As many as 9 out of 10 infants diagnosed with torticollis may also have plagiocephaly.
Torticollis is derived from two Latin terms, tortus, meaning twisted, and collum, meaning neck. Simply stated, it describes an abnormal neck posture. It causes a baby to have a head tilt and/or turn preference. The condition is caused when the SCM muscle is abnormally tight and it pulls the skull from where it attaches behind the ear (as shown in the image). Torticollis affects both females and males equally. The tilt is more often to the left than the right.
Torticollis can affect facial symmetry, ear alignment and can lead to difficulties interacting with the environment. It can limit a child’s ability to turn his head to see, hear, and interact freely with his environment and can lead to delayed cognitive development, delayed whole body awareness, muscle weakness, and difficulties with balance. In more severe cases, it can also contribute to a scoliosis in the spine.
Infants with untreated torticollis may be at increased risk for early motor delay, global delay, impaired balance and coordination, delay in acquisition of gross motor skills, and reinforcement of altered movement patterns due to adaptive motor behavior.
Often, the presence of neck and facial asymmetry is visible the first week after birth. The baby’s head may tilt to one side, giving him or her a limited range of motion. Torticollis, or wry neck, can result from placement in utero or the birth process. It may also appear when babies are constantly in the same position in car seats, swings, etc. and do not turn their necks to both sides. With the baby favoring one side, he or she may develop plagiocephaly (flat head syndrome) in addition to torticollis. In the past, some physicians used irregular head shapes as diagnosis tool for torticollis.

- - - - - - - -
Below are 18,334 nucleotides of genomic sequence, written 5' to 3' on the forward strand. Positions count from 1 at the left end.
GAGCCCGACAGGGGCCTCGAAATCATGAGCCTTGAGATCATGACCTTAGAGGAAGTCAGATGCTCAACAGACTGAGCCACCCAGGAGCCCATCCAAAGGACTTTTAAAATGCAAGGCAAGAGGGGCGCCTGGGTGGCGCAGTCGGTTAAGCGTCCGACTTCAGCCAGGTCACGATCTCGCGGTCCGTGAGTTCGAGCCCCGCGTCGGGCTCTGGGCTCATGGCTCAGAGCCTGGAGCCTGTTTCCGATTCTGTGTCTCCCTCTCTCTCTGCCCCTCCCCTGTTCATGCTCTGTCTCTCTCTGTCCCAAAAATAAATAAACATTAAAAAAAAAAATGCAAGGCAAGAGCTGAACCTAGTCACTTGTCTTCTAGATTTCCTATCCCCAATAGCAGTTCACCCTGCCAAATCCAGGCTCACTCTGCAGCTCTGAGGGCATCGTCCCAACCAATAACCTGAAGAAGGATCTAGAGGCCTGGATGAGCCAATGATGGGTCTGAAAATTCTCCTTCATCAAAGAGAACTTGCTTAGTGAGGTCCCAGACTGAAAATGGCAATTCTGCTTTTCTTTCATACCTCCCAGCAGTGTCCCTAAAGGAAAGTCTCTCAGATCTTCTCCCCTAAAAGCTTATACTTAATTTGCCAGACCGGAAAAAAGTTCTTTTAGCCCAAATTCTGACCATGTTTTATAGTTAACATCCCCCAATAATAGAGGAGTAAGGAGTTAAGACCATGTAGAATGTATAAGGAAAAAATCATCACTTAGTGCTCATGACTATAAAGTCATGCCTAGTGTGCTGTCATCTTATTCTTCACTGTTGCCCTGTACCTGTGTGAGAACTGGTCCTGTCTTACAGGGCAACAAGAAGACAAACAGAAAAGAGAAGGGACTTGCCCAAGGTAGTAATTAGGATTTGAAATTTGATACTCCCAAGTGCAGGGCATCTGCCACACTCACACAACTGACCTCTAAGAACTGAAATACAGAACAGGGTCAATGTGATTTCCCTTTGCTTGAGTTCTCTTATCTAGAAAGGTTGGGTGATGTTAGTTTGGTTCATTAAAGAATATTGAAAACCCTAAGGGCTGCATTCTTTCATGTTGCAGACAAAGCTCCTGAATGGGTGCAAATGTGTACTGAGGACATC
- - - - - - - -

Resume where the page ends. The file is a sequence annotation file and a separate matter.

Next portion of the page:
Infants who have been diagnosed with congenital muscular torticollis have a high likelihood of also having plagiocephaly. Studies show that plagiocephaly is estimated to coexist in as many as 90 percent of babies with torticollis.
Below, we’ve provided some examples of mild, moderate and severe cases of torticollis.
Mild Moderate Severe
Additional Clinical Evidence
- There is a 23 percent increased risk of congenital muscular torticollis when plagiocephaly is present at birth.
- Early treatment for torticollis (earlier than 2 months) can greatly reduce treatment time to as little as 4-6 weeks.
- Delayed treatment of torticollis (after 3 months) can increase treatment time to more than 6-9 months.
Should your baby demonstrate signs of torticollis, you and your pediatrician should also be looking for and potentially treating associated conditions such as a plagiocephaly or in fewer instances, brachycephaly. To help determine if your child also has plagiocephaly or brachycephaly, we encourage you to visit a Cranial Technologies Clinic for a free consultation and digital imaging to assess your child’s head shape.